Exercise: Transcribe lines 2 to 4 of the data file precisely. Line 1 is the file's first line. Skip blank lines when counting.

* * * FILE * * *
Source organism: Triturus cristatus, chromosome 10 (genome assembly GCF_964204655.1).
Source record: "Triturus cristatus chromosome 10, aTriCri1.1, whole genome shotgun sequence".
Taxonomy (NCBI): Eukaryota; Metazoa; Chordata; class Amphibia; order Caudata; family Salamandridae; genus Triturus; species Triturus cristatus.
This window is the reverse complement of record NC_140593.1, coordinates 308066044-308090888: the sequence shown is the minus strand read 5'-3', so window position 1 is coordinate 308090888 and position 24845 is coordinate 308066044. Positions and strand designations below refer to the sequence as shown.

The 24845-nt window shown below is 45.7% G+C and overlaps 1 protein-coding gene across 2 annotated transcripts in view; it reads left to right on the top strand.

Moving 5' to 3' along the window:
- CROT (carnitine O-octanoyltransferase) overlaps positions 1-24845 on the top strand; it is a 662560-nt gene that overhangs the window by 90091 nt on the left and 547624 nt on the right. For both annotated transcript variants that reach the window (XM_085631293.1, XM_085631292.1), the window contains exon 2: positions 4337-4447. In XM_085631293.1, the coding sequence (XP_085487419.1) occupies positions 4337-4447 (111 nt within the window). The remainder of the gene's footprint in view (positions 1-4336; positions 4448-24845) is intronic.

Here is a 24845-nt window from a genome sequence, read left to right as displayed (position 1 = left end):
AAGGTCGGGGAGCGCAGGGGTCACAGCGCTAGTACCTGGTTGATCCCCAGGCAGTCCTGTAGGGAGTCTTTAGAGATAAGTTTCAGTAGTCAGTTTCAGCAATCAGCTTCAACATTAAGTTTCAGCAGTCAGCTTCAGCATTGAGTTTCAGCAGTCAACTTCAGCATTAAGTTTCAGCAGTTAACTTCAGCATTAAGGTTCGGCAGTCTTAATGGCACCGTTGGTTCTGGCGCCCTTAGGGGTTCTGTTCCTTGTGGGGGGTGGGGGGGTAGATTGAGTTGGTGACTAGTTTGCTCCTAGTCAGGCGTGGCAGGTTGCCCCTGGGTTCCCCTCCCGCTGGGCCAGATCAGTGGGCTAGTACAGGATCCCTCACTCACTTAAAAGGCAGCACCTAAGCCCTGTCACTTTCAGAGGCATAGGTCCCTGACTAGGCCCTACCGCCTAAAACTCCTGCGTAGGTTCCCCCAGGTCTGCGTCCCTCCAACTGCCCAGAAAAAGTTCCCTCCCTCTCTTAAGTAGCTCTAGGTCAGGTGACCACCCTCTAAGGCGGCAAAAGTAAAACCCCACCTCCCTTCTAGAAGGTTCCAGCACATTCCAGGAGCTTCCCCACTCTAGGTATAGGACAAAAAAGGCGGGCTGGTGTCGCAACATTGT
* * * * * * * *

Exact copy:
Source record: "Triturus cristatus chromosome 10, aTriCri1.1, whole genome shotgun sequence".
Taxonomy (NCBI): Eukaryota; Metazoa; Chordata; class Amphibia; order Caudata; family Salamandridae; genus Triturus; species Triturus cristatus.
This window is the reverse complement of record NC_140593.1, coordinates 308066044-308090888: the sequence shown is the minus strand read 5'-3', so window position 1 is coordinate 308090888 and position 24845 is coordinate 308066044. Positions and strand designations below refer to the sequence as shown.